An Etymological Dictionary of Astronomy and Astrophysics
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فرهنگ ریشه شناختی اخترشناسی-اخترفیزیک

M. Heydari-Malayeri    -    Paris Observatory

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Number of Results: 13048 Search : far
X-ray binary
  دورین ِ پرتو ِ ایکس   
dorin-e partow-e iks

Fr.: binaire X   

A binary star system where one of the stars has evolved and collapsed into an extremely dense body such as a → white dwarf, a → neutron star, or a → black hole. The enormous gravitational attraction of the massive, dense, but dim component pulls material from the brighter, less massive star in an → accretion disk. The gravitational potential energy of the accreted matter is converted to heat by → viscosity and eventually to high-energy photons in the X-ray range. The brightest X-ray binary is → Scorpius X-1.

X-ray; → binary.

X-ray burst
  بلک ِ پرتو ِ ایکس   
belk-e partow-e iks

Fr.: sursaut de rayonnement X   

A rapid and intense surge of X-ray emission from some sources. They often last less than one second followed by an exponential decrease of typically a few seconds to a minute. Most X-ray bursts are believed to arise in → X-ray binary systems due to nuclear fusion of material accreted onto a compact companion.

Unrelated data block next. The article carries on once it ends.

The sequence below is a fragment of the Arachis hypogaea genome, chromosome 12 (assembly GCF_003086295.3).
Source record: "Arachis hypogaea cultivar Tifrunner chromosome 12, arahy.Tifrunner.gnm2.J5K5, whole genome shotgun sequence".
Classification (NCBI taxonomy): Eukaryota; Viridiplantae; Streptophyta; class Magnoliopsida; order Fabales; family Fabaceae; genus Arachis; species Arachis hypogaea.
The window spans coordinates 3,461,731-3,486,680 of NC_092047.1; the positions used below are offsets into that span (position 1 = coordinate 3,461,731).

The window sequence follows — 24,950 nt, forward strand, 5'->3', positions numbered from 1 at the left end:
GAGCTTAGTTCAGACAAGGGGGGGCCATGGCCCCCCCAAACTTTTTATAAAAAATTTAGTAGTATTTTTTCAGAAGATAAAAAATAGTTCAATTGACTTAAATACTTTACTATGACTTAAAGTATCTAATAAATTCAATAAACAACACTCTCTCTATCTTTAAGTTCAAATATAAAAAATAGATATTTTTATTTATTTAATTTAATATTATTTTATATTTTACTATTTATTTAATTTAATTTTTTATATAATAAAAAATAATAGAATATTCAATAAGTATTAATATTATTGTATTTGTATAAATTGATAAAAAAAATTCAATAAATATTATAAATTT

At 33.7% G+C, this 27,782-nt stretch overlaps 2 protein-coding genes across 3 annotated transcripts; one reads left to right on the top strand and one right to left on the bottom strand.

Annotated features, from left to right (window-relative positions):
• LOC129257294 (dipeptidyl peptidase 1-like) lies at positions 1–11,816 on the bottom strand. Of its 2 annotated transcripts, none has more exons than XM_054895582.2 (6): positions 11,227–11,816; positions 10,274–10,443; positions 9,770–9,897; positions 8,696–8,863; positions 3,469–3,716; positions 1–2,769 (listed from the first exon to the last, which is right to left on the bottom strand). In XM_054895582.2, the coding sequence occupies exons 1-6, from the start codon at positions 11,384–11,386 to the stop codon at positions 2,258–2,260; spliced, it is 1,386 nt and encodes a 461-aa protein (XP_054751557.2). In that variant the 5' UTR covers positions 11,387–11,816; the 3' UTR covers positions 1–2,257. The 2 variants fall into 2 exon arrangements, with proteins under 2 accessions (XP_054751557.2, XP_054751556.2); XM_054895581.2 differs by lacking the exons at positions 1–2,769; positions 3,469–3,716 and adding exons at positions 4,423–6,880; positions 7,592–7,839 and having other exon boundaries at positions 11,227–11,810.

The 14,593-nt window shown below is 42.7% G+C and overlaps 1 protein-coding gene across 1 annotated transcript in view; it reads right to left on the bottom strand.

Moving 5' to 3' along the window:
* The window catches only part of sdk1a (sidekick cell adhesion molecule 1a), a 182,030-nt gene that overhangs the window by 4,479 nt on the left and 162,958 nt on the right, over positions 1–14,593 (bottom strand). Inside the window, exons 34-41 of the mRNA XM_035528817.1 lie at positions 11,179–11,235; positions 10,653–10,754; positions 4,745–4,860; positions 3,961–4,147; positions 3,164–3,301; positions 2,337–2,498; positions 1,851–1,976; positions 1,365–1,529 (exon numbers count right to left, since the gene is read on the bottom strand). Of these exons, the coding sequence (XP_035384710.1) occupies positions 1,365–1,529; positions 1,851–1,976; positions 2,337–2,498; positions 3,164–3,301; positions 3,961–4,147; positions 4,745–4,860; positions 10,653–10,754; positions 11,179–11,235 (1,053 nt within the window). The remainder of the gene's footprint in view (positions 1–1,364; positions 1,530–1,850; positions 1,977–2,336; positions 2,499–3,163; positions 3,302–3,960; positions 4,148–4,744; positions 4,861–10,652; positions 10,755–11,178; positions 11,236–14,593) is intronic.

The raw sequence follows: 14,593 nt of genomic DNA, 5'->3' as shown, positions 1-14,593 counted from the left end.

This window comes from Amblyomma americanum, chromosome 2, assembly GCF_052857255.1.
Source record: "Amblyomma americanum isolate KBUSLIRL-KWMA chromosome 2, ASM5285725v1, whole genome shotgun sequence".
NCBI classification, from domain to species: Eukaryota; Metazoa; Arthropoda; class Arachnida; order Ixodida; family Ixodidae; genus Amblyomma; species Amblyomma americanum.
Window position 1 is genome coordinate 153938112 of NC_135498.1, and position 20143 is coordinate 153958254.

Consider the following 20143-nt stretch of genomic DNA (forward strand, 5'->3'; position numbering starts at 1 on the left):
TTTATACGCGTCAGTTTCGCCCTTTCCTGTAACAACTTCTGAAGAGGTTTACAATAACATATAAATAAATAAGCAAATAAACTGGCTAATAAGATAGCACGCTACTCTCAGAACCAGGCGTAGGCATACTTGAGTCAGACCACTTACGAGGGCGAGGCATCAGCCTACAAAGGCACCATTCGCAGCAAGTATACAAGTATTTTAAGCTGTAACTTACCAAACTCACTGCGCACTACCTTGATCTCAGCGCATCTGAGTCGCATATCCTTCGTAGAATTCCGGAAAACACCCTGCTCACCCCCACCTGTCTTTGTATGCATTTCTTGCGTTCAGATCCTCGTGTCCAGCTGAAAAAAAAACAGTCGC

X-ray; → burst.

X-ray diffraction
  پراش ِ پرتو ِ ایکس   
parâš-e partow-e iks

Fr.: diffraction de rayons X   

The diffraction of X-rays by the atoms or ions of a crystal. The wavelength of X-rays are comparable to the size of interatomic spacings in solids. Since the atoms in a crystal are arranged in a set of regular planes, crystals serve as three-dimensional diffraction gratings for X-rays. Planes of repetition within the atomic structure of the mineral diffract the X-rays. The pattern of diffraction thus obtained is therefore used to identify minerals by bombarding them with X-rays.

X-ray; → diffraction.

X-ray Dim Isolated Neutron Star (XDINS)
  ستاره‌ی ِ نوترونی با پرتوهای ِ ایکس ِ نزار   
setâre-ye notroni bâ partowhâ-ye X-e nazâr

Fr.: étoile à neutron de faibles rayons X   

A member of a class of isolated, radio-silent → pulsars with peculiar properties. They show a purely thermal spectrum at X-ray energies with no evidence for a high-energy, power-law component often detected in other → isolated neutron star classes. The X-ray luminosity is 1031 - 1032 erg s-1, fully consistent with surface blackbody emission with temperatures ~ 40-100 eV and (radiation) radii of a few kilometers, as derived from X-ray spectral fits. With the only exception of RX J1856.5-3754, broad absorption features have been found in all XDINSs. These features have energies ~ 300 - 700 eV, equivalent widths of ~ 50 - 150 eV and, as in the case of RX J0720.4-3125, may be variable.

X-ray; → dim; → isolated; → neutron; → star.

X-ray Dissociation Region (XDR)
  ناحیه‌ی ِ واهزش ِ پرتوهای ِ ایکس   
nâhiye-ye vâhazeš-e partowhâ-ye X

Fr.: région de dissociation par rayons X